Tag Archives: game design

Jeremy’s Guide to Writing Transmissions

So a lot of people have been talking on twitter, forums, and blogs about writing their own transmissions for Technoir. This is amazing. This is exactly what I was hoping for. I want to help you as much as I can to do this. …and do this well. …so you will do it more. So I decided to write a brief guide explaining my process as I’ve written the Twin Cities and Los Angeles transmissions.


Write three paragraphs about your city. One is about its unique take on technology, one is about the environment in the region, and the third is about its society—especially given the influences of technology and environment. Think of what themes you want to address with your transmission and talk about them here. This is the most wordy you get to be in the entire document, so enjoy that freedom while you can.

The Nodes

You’re going to come up with 36 nodes. Six connections, six events, six factions, six locations, six objects, and six threats. Each one is going to have a short, one-line description. Don’t write so much that you explain what the node is—write just enough that the GM reading is inspired to define what the node is herself as she connects it to other nodes on her plot map. Read more »

Technoir Beta Rev 2

I just uploaded a new beta document to TechnoirRPG.com. It’s still the same game, mostly, but with a lot of work to clarify it and communicate it better. Thank you to everyone who has been submitting playtest reports. They are helping me tremendously to see what’s working and focus what can be made better.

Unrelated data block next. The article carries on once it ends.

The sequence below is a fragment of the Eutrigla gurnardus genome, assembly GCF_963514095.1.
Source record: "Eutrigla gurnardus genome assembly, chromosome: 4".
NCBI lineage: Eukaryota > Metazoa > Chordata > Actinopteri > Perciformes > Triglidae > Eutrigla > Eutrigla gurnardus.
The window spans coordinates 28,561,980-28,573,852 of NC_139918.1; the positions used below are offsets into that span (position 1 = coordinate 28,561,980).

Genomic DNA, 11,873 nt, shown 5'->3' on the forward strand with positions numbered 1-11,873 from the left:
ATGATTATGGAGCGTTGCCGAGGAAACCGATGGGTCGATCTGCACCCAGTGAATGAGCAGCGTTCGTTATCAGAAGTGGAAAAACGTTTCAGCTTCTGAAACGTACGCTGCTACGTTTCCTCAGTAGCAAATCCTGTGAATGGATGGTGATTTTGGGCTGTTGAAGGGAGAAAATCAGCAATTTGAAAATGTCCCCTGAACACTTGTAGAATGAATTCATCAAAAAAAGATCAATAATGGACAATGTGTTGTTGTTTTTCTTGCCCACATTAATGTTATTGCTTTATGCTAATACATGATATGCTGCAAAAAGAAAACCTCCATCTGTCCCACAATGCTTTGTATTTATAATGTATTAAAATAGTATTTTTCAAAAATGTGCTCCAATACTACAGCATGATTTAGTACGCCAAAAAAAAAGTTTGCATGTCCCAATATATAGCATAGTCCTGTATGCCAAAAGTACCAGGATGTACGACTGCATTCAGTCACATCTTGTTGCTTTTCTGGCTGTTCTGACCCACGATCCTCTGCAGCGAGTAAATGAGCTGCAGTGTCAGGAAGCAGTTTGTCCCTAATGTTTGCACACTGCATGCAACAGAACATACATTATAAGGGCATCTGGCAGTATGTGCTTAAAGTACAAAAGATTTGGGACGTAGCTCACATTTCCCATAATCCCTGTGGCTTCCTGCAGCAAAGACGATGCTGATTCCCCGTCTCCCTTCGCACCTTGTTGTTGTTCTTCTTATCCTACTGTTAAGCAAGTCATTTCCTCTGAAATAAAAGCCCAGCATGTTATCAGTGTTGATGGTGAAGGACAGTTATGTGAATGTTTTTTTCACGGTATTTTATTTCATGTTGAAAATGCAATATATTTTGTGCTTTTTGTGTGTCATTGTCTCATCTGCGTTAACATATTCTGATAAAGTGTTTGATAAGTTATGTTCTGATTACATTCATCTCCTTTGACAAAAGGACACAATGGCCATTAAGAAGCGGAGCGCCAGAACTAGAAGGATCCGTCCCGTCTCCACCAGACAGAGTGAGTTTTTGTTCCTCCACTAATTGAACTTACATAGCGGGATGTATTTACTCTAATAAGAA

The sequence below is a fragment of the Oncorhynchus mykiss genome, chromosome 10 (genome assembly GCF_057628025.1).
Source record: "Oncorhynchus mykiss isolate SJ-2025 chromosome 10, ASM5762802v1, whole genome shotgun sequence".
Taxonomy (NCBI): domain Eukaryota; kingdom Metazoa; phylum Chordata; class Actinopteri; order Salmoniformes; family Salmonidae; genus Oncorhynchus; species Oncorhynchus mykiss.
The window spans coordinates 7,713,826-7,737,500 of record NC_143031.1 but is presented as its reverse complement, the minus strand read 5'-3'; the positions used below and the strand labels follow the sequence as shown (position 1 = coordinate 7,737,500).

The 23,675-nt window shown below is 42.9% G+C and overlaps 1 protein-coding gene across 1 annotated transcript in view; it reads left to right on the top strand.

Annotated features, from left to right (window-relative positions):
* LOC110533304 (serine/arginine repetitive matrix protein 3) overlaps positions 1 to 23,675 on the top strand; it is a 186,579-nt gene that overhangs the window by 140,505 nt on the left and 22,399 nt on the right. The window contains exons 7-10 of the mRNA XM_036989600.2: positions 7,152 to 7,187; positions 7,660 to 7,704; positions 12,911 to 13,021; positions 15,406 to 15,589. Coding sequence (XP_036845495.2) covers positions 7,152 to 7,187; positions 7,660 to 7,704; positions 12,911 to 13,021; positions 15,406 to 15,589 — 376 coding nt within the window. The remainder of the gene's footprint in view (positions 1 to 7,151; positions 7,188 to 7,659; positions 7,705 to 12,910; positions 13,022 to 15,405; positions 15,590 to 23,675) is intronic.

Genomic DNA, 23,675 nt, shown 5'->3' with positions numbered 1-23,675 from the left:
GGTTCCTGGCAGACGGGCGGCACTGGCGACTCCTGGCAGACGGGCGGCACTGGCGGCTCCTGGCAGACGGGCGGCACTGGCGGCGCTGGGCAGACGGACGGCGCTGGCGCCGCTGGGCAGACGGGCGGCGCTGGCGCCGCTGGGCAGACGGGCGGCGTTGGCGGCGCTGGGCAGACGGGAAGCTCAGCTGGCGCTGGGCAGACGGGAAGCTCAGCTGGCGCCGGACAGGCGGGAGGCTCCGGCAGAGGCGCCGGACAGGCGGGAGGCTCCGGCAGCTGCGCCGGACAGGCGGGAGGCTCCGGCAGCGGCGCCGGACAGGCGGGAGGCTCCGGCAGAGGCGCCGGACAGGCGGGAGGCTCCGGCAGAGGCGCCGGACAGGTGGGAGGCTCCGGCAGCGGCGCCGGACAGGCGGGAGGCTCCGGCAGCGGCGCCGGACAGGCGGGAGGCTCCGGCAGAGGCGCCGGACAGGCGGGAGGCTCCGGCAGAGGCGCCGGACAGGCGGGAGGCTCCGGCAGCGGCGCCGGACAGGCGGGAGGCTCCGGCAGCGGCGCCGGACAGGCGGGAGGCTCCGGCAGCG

Technoir Beta – 533KB

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Transmission: Twin Cities Metroplex

So, people are already starting to playtest Technoir, even without the playtest document out yet! That’s amazingly awesome. Between the video I posted, the rules summaries in the Player’s Guide, and questions I’ve been answering in the comments here and on RPGnet, people are able to get a pretty good sense of the game.

So here’s one more piece of the puzzle: the Twin Cities Metroplex Transmission. It has Connections you will need for making a protagonist and a bunch of other plot nodes and stat blocks to make sure you have some content for the game.
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Technoir Dice Mechanics

I wanted to post something about the core mechanic for Technoir. But instead of simply using text, I thought it might make things a bit more fun if I showed you how it works. So here’s a little video demo of the game in action.

Sorry if it’s a bit shaky. Bit difficult to hold an iPhone steady while talking.

That Will Be Money Dollars Please

There’s a trend in games on the lighter end of the spectrum to ditch currency in leu of a game mechanic that simply tells you whether or not you can afford something. And for the record, this is a trend I agree with. I don’t want to keep track of my dollars and pennies for most games. Especially in ones in which equipment is low on the totem pole of character competency. I used this kind of mechanic in Chronica Feudalis, in fact, with its purse system.

But Technoir is different. I wanted it to have that gear-porn element. The gun with the scope needs to be more expensive than one without. I wanted to make sure that the choice of what you buy, at any level, is meaningful. Technology is cheap in the future, but there’s still a cost when everyone is nearly broke. If you’re criminals and thieves, money matters. There comes a point where abstracting all of that becomes more trouble than it’s worth. Read more »

Starting Out

My first ideas when starting a new game design have the biggest impact on the whole process. It’s something to be careful of and respectful of.